Yves didn’t face me directly as I tried to cajole him. He looked at the dark ticket window. I heard him say, “It’s not fair.” Then I saw that Yves was looking at a younger guy in the ticket office; he said something to his younger colleague, who shrugged his shoulders. Finally, he said, “OK. But if you have a problem. …” “Yes — it’s my problem,” I said. Yves opened the gate, and I hustled my stuff down the stairs to the platform. The rest of the trip to the airport was without incident. (If you happen to travel to Paris, the RER trip into the center of the city costs 8.20 euros and is well worth it; just don’t make the trip with an oversize piece o’ pie bike box).

But then there was the airport. As I expected, I had to do the same routine there that I had at the train station: carry one thing up an escalator or stairs, then go back for the other. Several times I had to leave my suitcase unattended. During one of my back-and-forth trips, when I’d left the suitcase at an elevator, I noticed three soldiers, two men and a woman, wearing combat fatigues and carrying automatic rifles. I rode up the escalator behind the woman, who stood facing backward down the escalator with her rifle carried at the ready. It was a little unnerving. The three soldiers got off ahead of me and very casually began walking in the same direction as my suitcase, about 30 meters away. Very casually, they stopped to take a look at it. Unattended luggage. A bag big enough to take out a good piece of the terminal if it were packed by unfriendly travelers. Oh, crap.

“It’s mine,” I said. They turned and looked at me. I wasn’t even trying to communicate in French at this point, and I think that and my hapless appearance suggested that I was on the level as far as the bag was concerned. They motioned I could take the suitcase and go, and I treated them to a demonstration of my dual bag-hauling trick. At the end of the hallway, I reached a point where I had to go up a short escalator to the departure hall. Once more up with the suitcase, leaving the bike box behind. When I returned less than a minute later, three new soldiers were gathering around the bike box. I came back down the escalator, and one of the three said “what is it?” “Mon velo,” I said, a piece of French I was ready with. To my relief, they believed me, and told me to take it up on the elevator. I pointed up the stairs to my suitcase and said, “That’s mine, too.” Nevertheless, when I got up there a couple minutes later, two of the soldiers were regarding it with apparent suspicion. “Votre valise?” one asked when I came up. “Oui,” I said. She motioned for me to go, and I did the two-bag stunt again.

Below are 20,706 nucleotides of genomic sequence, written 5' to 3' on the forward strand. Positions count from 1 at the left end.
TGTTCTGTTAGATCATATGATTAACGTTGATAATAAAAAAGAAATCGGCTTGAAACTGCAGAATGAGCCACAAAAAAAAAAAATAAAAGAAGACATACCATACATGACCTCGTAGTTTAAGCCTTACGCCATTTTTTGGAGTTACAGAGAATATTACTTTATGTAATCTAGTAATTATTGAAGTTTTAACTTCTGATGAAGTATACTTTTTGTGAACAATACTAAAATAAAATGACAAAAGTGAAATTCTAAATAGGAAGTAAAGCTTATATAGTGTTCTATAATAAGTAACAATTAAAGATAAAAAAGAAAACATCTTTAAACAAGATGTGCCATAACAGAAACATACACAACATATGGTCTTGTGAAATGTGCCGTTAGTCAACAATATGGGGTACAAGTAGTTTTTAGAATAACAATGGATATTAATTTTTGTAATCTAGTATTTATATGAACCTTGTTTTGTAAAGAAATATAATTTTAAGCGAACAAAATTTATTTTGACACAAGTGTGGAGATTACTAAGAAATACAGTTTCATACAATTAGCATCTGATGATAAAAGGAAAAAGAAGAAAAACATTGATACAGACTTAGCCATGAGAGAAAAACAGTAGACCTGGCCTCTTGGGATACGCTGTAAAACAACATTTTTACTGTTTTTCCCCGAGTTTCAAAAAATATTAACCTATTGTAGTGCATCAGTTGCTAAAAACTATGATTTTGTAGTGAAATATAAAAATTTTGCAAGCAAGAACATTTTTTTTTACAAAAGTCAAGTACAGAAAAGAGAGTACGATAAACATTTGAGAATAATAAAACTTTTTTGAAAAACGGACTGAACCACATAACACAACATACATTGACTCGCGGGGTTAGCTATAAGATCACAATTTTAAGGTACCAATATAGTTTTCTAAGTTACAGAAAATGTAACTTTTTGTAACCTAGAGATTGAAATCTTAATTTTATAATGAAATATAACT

I finally made it to the check-in line and handed over both suitcase and bike box. Now all I have to do is get that stuff through customs at home.

[And now, officially … back on home soil. All my luggage made it. Good to be back!]

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PBP: The Recap